Brunei LNG to improve forest fire prevention project

National 2 minutes, 30 seconds


BRUNEI LNG is looking to improve its pilot project to prevent forest fires at the Lumut pipeline road by upgrading canal blocks which have successfully prevented peat swamp forests from being drained of water.

The 29 canal blocks – composing of compacted peat soil purchased from Anduki – were first installed in 2014 at 200-metre intervals along a 14 kilometre stretch of road where Brunei LNG's water pipelines run through.

However a small portion of some of the blocks have since been eroded, limiting their ability to retain water, said Brunei LNG’s head of environmental affairs, Marie-Christine Johannes.

“We have to add more peat (soil) where the blocks have eroded, then have it compacted. We are also looking into raising the level of some blocks, because some could made higher so that water in the canal does not flow over the block when rainfall levels are higher,” said Johannes during a site visit to the pipeline road earlier this week.

The peat blocks were initially constructed at a height less than 30 centimetres of the pipeline road as a general guideline, but Johannes said more research is being done to find an optimal height for the blocks, with the height of peat land next to the blocks needing to be factored in more accurately.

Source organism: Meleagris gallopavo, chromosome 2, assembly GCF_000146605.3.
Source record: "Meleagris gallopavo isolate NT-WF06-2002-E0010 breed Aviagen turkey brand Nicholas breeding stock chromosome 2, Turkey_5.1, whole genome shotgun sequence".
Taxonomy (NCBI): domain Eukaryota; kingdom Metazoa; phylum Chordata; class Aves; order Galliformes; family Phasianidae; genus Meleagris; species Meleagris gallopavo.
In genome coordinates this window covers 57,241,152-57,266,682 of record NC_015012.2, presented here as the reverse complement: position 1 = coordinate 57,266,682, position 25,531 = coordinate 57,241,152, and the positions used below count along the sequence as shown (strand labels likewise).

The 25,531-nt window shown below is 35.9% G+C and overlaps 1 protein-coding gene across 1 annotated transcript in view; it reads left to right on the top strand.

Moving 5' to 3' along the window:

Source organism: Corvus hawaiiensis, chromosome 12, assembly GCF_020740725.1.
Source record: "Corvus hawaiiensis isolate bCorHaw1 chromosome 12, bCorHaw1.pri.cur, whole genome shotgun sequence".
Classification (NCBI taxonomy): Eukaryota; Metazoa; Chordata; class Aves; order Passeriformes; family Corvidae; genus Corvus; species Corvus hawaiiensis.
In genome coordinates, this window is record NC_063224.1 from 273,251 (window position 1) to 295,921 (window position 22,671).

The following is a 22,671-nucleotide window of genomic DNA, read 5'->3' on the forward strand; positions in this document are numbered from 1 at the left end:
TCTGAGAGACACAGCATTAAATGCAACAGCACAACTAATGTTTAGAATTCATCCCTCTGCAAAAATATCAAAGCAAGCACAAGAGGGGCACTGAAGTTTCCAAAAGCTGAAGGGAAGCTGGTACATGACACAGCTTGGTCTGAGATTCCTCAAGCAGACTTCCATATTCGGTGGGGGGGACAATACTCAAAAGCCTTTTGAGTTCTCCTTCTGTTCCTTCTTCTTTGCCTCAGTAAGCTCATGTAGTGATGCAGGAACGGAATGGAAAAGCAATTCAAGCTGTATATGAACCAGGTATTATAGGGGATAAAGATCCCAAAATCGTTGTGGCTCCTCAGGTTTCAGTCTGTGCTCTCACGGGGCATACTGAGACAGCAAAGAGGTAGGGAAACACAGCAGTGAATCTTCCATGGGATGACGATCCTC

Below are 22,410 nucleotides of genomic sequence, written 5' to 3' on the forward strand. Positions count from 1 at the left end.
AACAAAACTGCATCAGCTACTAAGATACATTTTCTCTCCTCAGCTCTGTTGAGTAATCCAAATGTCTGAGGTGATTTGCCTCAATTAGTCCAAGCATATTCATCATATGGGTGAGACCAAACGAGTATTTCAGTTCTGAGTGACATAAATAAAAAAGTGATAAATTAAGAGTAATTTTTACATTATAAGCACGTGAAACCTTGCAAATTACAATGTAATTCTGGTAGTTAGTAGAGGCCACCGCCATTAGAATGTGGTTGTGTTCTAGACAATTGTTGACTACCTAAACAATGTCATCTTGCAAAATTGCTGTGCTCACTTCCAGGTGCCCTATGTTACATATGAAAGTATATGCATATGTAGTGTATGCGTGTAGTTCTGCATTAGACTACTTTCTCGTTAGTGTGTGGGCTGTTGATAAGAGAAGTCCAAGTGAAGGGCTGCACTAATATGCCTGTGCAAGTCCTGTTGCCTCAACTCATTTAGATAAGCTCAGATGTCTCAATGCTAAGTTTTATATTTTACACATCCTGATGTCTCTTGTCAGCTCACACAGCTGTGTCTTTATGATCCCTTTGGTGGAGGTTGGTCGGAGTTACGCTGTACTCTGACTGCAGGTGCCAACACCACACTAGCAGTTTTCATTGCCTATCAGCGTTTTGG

The canal itself was constructed alongside the pipeline road decades ago to prevent flooding in the area, but it was recently discovered to have unintentionally drained the groundwater levels of peat forests in the surrounding area.

The drainage lead to a substantial amount of dry peat above and below the ground, which is highly susceptible to catching fire. Contrary to popular belief, not all peat is prone to fires, said Johannes. In their natural state peat forests are swampy, composing of 90 per cent water – making them “fairly resistant” to fires.

Johannes said that the degradation of peat land by annually recurring forest fires was severe enough to have caused the land in the surrounding area to sink.

“The water pipelines are key for Brunei LNG operations, so protecting the environment they are in is important,” she said.

Johannes added that raising the water level and preventing further fires will allow for the peat land to slowly, but gradually recover, with reforesting certain nearby areas in the future being looked into.

“We are currently supporting a Universiti Brunei Darussalam pilot study opposite the pipeline road to figure what trees are best suited to reforest Brunei peat lands damaged by fires. This is first step (to future reforestation),” she said.

An associate expert from global environmental non-governmental organisation Wetlands International, who are working closely with Brunei LNG on the project, said that peat blocks were a relatively affordable, environmentally friendly solution.

“It’s a peat block on peat land, so there's no risk of any environmental damage and it’s certainly cheaper. (Implementing it) does cost some money, but if you compare this to making fire fighters work overtime or having to enlist water bombing, it’s certainly less costly.”

The Brunei Times